Does It Pay To Outsource Your Payroll Needs?
Owning a small business means having to wear many hats. Among the tasks that a small business owner can be faced with on a daily basis:
- Hiring and firing employees
- Promoting the company via various advertising and marketing campaigns;
- Overseeing the company budget;
- Meeting the payroll needs of both employees and making sure all company bills are submitted in a timely fashion.
As you can probably sense, being a small business owner comes with major responsibilities. So what happens if that man or woman is overrun with responsibilities, meaning some of the above-mentioned tasks do not get their full attention?
If there are problems meeting payroll on time, not only can one end up with financial problems (employee paychecks, payroll taxes etc.), but they can also find an office with high worker morale problem.
In the event your small business (typically those with 50 or more employees) may want to outsource its payroll needs, consider some of these thoughts:
1. Get various quotes – Just as you do with any other business purchase you are considering, be sure to research a number of small business payroll providers or employ the use of a payroll calculator. Look at their ability to service your company, their financial stability, customer service track record, and the size and range of the customers they currently have. If they can offer you a free trial run, all the better;
2. Attention to detail – Even if you remove the payroll task from you and your team, it still behooves you to check for any errors. Along with the potential for unhappy employees if the payroll is inaccurate, you also stand to suffer potential penalties from the IRS if payroll tax payments are incorrect. Make sure any payroll provider you sign off with clearly states their responsibility for any inaccuracies in completing payroll (see more below). Even if they do, you (as the small business owner) are ultimately responsible, so never assume everything is fine and it doesn’t need your attention from time to time;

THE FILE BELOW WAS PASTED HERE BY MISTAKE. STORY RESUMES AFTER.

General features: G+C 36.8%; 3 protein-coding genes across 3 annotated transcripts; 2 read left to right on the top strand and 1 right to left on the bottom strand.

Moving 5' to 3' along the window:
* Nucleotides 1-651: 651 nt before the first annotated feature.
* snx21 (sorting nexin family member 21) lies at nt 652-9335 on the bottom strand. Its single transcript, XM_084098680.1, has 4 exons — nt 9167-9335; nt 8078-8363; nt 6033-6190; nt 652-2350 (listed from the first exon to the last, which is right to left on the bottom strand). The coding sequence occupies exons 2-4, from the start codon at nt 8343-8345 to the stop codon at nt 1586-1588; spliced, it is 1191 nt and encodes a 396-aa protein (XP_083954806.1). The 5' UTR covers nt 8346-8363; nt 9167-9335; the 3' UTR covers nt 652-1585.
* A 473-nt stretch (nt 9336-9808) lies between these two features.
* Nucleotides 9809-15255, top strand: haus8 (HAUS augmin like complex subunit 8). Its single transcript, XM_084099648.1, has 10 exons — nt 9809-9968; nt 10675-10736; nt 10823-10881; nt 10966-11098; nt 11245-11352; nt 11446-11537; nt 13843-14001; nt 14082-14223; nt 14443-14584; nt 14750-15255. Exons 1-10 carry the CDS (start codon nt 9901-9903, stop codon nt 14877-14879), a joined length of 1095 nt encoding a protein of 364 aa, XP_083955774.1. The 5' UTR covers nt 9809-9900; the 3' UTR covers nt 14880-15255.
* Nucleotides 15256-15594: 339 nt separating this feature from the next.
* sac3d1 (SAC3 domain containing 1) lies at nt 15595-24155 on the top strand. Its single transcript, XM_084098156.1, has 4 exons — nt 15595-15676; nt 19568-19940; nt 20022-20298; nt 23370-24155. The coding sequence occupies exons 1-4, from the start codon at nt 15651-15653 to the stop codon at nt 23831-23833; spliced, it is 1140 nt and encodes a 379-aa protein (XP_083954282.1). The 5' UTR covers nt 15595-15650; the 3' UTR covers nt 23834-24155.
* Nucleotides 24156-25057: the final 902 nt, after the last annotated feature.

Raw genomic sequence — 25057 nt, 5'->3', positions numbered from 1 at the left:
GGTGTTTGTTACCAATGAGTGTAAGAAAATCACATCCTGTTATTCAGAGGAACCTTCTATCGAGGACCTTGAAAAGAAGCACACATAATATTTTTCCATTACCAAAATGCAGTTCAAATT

3. Security does matter – When going with an outside payroll provider, keep in mind that you will need to transmit your employees’ hours to the provider, typically on a bi-weekly basis. It is critical that such data be transferred securely, meaning an employee’s personal information is not compromised. While many small businesses use electronic means to send such information, others still rely on phone and fax systems. Make sure no matter how it is done that all information is protected during the transfer, including an employee’s address, wages, and Social Security numbers;
4. Customer service assistance – The last thing, keep in mind it is a very important item, is the ability of the payroll provider to give you excellent customer service. Given you have entrusted an outside payroll provider with one of your company’s most important needs, you also need assurances that their customer service will be second to none. Will they get back to you via phone or email in a timely manner regarding questions or issues? Do they work or compete with other small businesses similar to yours, meaning they have experience with such companies who have needs much like you have? Finally, are they going to offer any discounts, special deals etc. should there be mistakes on their end, not to mention removing you from any bad encounters with the IRS (According to the IRS, it assessed some 7.7 million civil penalties related to employment taxes alone in 2011, resulting in a total of $5.3 billion in assessments)? If they seem hesitant to take responsibility for problems on their end, you are probably better off finding someone else.
If you’re looking to outsource your small business payroll in 2013, you may discover it was one decision that will pay off for you in more ways than one.
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